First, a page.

For our penultimate track we go back in time a little further to 1965, for some great garage punk courtesy of ‘Los Saicos’ [A Spanish interpretation of ‘The Psychos’]. Rolando Carpio (guitar), Erwin Flores (vocals, rhythm guitar), Pancho Guevara (drums) and César Castrillón (bass) formed the band in 1964 in Lince, Lima. This is about as heavy as anything you’ll hear from that time, the vocals impressively so!

They were at one time the most popular band in Peru and in 2011 the late guitarist’s son made a band documentary called Saicomania. In 2006 the remaining members started some reunion shows, reportedly the first time they had played since 1966, and the last one played was 2011 in Buenos Aires, Argentina.

The Mad's - Molesto LP
The Mad's - Molesto LP
The closer of this set is from Lima’s “The Mad’s”. They counted in their ranks drummer Richard ‘Bimbo’ Macedo who was previously in Pax. The rest of the band included Manolo Ventura (lead guitar), younger brother Alex Ventura (rhythm guitar), Toño Zarzar (guitar), Fernando "El Loco" Gadea and singer Bill Morgan. The band was discovered by Keith Richards and Mick Jagger in a happening Lima club called Club Tiffany, and on an invitation they opened shows for the Stones and recorded some tracks in their mobile studio, Stargroves. Unfortunately things didn't work out and the band fell apart without the sessions seeing release. Last year the great Lima label Repsychled records issued some of these tracks, and some recorded in Peru, in an album called Molesto [eng. “Annoyed”]. ‘Fly Away’ is an ambitious and adventurous 7 minute track which gleefully fuses western rock with latin rhythms.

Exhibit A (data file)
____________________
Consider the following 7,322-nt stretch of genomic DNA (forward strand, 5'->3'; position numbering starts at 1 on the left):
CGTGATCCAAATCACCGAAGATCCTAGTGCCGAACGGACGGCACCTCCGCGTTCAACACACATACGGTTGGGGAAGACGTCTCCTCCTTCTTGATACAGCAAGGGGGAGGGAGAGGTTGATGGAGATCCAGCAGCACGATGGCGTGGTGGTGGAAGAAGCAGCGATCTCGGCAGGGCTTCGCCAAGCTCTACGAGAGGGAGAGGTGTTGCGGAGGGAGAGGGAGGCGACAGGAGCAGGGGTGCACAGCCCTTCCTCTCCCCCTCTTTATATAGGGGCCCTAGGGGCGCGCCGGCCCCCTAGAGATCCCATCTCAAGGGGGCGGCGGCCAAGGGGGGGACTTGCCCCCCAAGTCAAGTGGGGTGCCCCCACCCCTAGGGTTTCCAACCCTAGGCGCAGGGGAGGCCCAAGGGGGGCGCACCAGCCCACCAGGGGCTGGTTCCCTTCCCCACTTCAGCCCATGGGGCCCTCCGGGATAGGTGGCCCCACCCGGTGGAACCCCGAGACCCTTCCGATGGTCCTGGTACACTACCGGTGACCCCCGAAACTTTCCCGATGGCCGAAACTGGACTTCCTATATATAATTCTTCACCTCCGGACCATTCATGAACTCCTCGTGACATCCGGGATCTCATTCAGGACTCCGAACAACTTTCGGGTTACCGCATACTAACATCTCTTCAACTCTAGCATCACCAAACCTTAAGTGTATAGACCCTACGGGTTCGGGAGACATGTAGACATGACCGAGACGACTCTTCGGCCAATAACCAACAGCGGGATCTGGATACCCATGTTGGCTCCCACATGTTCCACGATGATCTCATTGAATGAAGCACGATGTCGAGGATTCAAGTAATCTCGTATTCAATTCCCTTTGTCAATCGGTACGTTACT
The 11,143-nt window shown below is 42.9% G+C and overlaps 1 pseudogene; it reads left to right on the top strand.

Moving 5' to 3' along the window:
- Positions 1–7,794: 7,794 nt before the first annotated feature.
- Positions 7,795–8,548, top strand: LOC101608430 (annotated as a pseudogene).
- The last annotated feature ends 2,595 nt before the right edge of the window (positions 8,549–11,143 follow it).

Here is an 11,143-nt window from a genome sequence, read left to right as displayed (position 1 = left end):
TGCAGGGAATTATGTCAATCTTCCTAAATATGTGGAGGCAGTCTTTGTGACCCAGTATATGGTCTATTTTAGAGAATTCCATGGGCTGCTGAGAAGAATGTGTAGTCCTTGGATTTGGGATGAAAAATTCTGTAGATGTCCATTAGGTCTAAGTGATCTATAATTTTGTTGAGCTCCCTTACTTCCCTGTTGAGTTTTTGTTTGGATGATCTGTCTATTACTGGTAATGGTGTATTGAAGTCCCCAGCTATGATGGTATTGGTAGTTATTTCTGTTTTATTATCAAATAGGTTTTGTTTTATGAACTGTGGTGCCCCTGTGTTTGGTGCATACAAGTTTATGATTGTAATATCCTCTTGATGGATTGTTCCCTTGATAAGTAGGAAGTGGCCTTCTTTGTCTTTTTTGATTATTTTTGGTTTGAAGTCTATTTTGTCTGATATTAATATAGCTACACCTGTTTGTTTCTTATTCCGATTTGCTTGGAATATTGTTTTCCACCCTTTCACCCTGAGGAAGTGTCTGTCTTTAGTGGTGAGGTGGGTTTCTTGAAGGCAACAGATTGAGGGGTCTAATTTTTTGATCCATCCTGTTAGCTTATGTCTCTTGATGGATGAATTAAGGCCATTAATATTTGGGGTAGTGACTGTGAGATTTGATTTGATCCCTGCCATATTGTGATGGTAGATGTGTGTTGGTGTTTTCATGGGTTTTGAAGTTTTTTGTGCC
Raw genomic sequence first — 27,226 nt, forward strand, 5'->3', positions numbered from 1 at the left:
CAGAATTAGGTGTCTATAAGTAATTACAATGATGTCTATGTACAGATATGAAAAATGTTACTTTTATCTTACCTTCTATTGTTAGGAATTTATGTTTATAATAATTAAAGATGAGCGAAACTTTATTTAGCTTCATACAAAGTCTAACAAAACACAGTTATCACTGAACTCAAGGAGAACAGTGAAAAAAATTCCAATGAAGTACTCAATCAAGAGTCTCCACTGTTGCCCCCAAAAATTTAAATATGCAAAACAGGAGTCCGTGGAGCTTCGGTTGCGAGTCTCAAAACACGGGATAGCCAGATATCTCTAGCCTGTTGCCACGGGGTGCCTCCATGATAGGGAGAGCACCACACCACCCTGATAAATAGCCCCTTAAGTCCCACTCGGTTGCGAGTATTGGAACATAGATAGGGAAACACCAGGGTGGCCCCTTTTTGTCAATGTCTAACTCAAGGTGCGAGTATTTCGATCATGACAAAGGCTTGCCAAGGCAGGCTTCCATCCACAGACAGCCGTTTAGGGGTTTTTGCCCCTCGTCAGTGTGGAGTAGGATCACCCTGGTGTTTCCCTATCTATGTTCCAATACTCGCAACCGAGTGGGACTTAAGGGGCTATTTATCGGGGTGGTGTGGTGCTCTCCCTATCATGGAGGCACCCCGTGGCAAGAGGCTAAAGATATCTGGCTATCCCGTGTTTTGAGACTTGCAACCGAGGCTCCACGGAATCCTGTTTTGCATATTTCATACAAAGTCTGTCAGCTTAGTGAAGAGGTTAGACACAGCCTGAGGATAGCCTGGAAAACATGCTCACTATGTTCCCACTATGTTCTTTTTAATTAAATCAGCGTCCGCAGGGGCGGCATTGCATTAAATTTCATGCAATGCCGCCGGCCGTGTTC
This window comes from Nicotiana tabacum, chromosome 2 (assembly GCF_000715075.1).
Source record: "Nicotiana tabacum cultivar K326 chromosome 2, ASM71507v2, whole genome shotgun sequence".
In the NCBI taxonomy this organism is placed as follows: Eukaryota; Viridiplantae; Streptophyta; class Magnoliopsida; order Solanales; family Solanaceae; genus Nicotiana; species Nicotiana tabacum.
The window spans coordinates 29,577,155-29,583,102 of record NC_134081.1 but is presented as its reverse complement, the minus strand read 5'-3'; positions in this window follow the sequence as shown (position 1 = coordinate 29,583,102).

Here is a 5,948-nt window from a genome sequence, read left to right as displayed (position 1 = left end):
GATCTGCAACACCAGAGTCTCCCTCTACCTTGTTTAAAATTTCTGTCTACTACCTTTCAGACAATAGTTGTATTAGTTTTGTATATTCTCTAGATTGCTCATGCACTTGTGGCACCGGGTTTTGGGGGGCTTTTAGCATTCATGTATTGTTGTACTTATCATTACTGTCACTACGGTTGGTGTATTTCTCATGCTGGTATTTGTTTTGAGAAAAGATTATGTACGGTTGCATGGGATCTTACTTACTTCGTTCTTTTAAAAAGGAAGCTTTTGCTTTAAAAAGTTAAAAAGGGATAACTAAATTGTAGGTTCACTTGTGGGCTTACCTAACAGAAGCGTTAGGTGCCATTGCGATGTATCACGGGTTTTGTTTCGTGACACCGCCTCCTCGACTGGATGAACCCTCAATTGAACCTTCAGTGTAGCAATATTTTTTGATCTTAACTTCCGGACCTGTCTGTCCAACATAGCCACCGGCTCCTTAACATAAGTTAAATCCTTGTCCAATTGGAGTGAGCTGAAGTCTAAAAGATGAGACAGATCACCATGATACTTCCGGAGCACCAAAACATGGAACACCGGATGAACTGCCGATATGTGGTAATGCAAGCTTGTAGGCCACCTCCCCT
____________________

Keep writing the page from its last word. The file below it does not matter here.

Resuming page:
Thanks for listening!
Rich

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7 comments:

  1. There is some great stuff here. I am currently in Kyrgyzstan for the summer, but will be back in Ghana in August. If you ever do a Ghana edition let me know and I will see if any of the ethnomusicologists at the university have any suggestions.

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    Replies
    1. Sure thing, if you send some ideas i'll follow them up! The only Ghanaian that comes to mind right now is Mack Sigis Porter.

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    2. Here are some others.

      http://jpohl.blogspot.com/2014/03/k-frimpong-and-his-cubano-fiestas.html

      http://jpohl.blogspot.com/2014/03/vis-vis-obi-agye-me-dofo.html

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  2. I'm a Native Mexican so I know what "Onsta la Yerbita" means. Onsta is a contraction of (D)on(de) (e)sta that is "Donde esta". So Onsta la Yerbita means "Where is the (little and dear) Marihuana.

    ReplyDelete